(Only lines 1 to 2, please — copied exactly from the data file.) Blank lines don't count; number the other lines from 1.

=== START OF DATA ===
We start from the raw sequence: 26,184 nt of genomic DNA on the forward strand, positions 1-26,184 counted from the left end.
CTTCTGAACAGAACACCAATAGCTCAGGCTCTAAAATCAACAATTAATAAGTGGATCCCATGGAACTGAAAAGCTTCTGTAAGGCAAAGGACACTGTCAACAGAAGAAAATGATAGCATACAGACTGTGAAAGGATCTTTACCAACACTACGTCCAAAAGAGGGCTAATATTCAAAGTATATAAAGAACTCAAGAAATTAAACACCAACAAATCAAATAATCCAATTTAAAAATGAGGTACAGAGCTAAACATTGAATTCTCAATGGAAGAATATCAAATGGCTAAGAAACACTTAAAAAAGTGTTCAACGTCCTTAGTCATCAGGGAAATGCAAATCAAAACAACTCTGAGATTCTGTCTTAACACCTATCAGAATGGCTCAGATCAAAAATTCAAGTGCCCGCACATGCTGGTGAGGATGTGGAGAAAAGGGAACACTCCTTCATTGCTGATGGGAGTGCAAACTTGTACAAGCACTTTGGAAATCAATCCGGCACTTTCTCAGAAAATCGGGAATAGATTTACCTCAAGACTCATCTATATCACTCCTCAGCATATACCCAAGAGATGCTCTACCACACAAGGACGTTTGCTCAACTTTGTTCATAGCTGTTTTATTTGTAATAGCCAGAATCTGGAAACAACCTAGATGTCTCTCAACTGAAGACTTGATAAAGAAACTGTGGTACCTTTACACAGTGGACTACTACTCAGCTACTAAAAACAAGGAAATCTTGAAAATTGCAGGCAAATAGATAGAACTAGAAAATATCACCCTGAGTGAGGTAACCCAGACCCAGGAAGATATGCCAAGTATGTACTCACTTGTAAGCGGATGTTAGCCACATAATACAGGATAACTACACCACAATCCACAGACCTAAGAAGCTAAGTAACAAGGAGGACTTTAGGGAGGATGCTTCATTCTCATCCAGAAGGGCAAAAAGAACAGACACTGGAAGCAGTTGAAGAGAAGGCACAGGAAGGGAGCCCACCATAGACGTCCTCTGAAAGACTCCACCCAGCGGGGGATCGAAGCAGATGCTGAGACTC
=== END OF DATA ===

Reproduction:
We start from the raw sequence: 26,184 nt of genomic DNA on the forward strand, positions 1-26,184 counted from the left end.
CTTCTGAACAGAACACCAATAGCTCAGGCTCTAAAATCAACAATTAATAAGTGGATCCCATGGAACTGAAAAGCTTCTGTAAGGCAAAGGACACTGTCAACAGAAGAAAATGATAGCATACAGACTGTGAAAGGATCTTTACCAACACTACGTCCAAAAGAGGGCTAATATTCAAAGTATATAAAGAACTCAAGAAATTAAACACCAACAAATCAAATAATCCAATTTAAAAATGAGGTACAGAGCTAAACATTGAATTCTCAATGGAAGAATATCAAATGGCTAAGAAACACTTAAAAAAGTGTTCAACGTCCTTAGTCATCAGGGAAATGCAAATCAAAACAACTCTGAGATTCTGTCTTAACACCTATCAGAATGGCTCAGATCAAAAATTCAAGTGCCCGCACATGCTGGTGAGGATGTGGAGAAAAGGGAACACTCCTTCATTGCTGATGGGAGTGCAAACTTGTACAAGCACTTTGGAAATCAATCCGGCACTTTCTCAGAAAATCGGGAATAGATTTACCTCAAGACTCATCTATATCACTCCTCAGCATATACCCAAGAGATGCTCTACCACACAAGGACGTTTGCTCAACTTTGTTCATAGCTGTTTTATTTGTAATAGCCAGAATCTGGAAACAACCTAGATGTCTCTCAACTGAAGACTTGATAAAGAAACTGTGGTACCTTTACACAGTGGACTACTACTCAGCTACTAAAAACAAGGAAATCTTGAAAATTGCAGGCAAATAGATAGAACTAGAAAATATCACCCTGAGTGAGGTAACCCAGACCCAGGAAGATATGCCAAGTATGTACTCACTTGTAAGCGGATGTTAGCCACATAATACAGGATAACTACACCACAATCCACAGACCTAAGAAGCTAAGTAACAAGGAGGACTTTAGGGAGGATGCTTCATTCTCATCCAGAAGGGCAAAAAGAACAGACACTGGAAGCAGTTGAAGAGAAGGCACAGGAAGGGAGCCCACCATAGACGTCCTCTGAAAGACTCCACCCAGCGGGGGATCGAAGCAGATGCTGAGACTC